To be honest with Drummond, Gobert is the real problem with the attack in pick and rolls, and the turnstile defenders on the Philadelphia floor aren’t improving the situation. Drummond is simply expected be Joel Embiid makes no sense at all. But when you watch him float slowly in the possession of the transition state, stand flat-footed as the mower passes by him, or reach for the passage that goes through Gobert’s wide dunk, you can’t blame the others. men for his mistakes.

No game condensed his night but one at the start of the third quarter, where Drummond slowly recovered from one of his better defensive goals, got to the floor to join the team in midfield and immediately traveled with the ball in an attempt to start the offense ring. Some evenings you just don’t have it, and this game qualifies for Drummond.

Doc Rivers also didn’t seem to be a big fan of Drummond’s approach to the game. In addition to Charles Bassey getting the first half minutes on Tuesday night, Rivers decided to just sit on Drummond’s bench for the last 10 minutes of the second quarter, apparently tired of his approach to the game. I can’t say I blame him, but given how brief the Sixers are at the moment, it was pretty shocking to see Rivers pull the plug anyway. Maybe Rivers will be a little more hostile to sedentary guys if they do worse this year, at least when they’re healthy enough to make a choice.

• You could probably give Tobias Harris a passport as he won’t leave much of an impact on this game as he returned to the lineup recently, but this claim is destroying himself given his first half in Indiana this weekend. Where does it leave us and Harris? Back to the familiar territory where we can admit that he looks like a valuable song in the full version of Sixers, but he struggles to make heavy lifts when they really need him as a “guy,” which is part of why he got it. paid a lot of money before through 2019-20.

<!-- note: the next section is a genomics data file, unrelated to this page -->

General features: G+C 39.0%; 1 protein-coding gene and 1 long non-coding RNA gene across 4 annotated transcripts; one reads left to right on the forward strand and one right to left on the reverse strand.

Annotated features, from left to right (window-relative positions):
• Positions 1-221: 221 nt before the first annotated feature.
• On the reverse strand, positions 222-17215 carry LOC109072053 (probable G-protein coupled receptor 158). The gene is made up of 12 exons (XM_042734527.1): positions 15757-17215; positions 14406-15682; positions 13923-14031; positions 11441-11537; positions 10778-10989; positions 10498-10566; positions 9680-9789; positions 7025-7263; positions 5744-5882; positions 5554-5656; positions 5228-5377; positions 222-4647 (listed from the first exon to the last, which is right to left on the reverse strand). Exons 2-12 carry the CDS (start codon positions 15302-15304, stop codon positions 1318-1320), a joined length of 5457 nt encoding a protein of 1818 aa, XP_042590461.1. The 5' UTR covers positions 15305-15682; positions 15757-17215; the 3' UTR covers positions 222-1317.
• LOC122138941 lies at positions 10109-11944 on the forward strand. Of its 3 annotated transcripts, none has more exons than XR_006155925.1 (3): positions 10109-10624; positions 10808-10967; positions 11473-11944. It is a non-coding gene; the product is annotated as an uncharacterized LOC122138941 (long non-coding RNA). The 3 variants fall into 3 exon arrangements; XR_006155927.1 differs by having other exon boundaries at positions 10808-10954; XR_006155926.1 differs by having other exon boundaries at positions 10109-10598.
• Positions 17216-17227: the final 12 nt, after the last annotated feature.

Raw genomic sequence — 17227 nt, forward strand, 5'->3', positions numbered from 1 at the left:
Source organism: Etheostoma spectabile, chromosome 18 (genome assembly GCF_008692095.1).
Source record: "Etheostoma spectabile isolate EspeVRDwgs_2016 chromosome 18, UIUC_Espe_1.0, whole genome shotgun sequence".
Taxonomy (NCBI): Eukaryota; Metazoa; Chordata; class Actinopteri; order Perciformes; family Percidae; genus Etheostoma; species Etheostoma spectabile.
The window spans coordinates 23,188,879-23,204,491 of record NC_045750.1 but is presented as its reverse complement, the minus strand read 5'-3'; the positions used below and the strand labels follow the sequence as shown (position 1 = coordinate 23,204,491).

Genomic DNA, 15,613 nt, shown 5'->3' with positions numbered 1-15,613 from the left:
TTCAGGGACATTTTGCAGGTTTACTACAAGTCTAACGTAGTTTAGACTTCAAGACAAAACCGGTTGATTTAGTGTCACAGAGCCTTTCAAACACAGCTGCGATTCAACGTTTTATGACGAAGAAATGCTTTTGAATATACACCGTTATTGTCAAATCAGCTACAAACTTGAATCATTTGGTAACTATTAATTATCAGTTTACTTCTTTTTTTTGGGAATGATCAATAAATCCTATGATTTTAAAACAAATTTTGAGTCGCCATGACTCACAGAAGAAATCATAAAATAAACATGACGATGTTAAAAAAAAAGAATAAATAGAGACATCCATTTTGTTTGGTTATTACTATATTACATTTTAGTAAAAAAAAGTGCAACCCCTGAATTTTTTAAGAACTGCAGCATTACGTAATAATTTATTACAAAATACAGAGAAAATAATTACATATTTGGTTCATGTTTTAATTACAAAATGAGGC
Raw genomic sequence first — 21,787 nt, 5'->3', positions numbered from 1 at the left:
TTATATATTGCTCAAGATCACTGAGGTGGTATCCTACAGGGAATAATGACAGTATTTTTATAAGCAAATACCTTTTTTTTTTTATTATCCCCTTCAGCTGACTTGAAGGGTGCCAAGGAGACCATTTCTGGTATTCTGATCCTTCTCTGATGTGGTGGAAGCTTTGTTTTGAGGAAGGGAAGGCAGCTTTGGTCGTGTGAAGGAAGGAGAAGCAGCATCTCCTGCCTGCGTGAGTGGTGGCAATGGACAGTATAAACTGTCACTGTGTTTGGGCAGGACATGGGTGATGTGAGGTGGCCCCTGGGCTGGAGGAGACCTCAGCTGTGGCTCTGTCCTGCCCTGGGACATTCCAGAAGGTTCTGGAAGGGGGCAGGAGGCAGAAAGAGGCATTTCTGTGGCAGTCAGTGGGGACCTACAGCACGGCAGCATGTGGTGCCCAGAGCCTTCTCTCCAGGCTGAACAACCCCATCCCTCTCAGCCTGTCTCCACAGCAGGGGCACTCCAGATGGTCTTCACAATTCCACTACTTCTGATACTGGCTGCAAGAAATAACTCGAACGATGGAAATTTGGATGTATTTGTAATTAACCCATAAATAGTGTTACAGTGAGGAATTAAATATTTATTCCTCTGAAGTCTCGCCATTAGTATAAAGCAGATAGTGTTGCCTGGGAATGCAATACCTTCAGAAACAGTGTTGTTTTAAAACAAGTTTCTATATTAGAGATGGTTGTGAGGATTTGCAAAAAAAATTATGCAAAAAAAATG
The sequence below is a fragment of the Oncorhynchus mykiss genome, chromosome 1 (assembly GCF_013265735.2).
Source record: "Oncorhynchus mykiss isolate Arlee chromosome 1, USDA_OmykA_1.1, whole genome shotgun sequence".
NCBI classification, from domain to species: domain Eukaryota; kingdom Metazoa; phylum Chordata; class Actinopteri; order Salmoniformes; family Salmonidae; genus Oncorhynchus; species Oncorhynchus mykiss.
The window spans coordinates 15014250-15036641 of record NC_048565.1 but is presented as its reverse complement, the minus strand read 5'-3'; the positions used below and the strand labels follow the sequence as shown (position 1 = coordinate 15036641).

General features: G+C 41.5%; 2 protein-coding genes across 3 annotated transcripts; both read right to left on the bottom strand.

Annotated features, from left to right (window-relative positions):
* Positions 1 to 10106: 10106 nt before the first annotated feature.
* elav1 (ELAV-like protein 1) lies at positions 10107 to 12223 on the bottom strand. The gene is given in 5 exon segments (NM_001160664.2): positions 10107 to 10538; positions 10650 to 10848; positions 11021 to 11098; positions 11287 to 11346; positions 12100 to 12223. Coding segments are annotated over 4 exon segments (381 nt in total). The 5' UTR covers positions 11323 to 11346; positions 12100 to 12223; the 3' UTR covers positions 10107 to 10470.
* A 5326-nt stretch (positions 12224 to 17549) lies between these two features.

The best way to describe Harris ’evening in Utah is anonymous. He didn’t shoot badly, he had a hard time protecting Gobert with small spherical gazes, he didn’t play selfishly, and he wasn’t the guy who drove the team off the cliff alone. But he is ill-equipped to steer them off that rock when he lacks a more talented star to play with. The night Harris shot the smaller Utah guards in the middle pole could have ended for him in better squares, but it probably wouldn’t have brought them that much closer to victory.

That’s how it goes. No need to hit this dead horse 300 times.

• There are perfectly normal reasons for Seth Curry to fall to Earth as a shooter, namely that Embiid makes his life a lot easier and that a recession was inevitable after a crazy start to the season. Explaining it doesn’t make it easier for Philly to embrace in an instant, nor does it comfort Curry, who longed for clear glances at Jazz, which he usually closes his eyes to.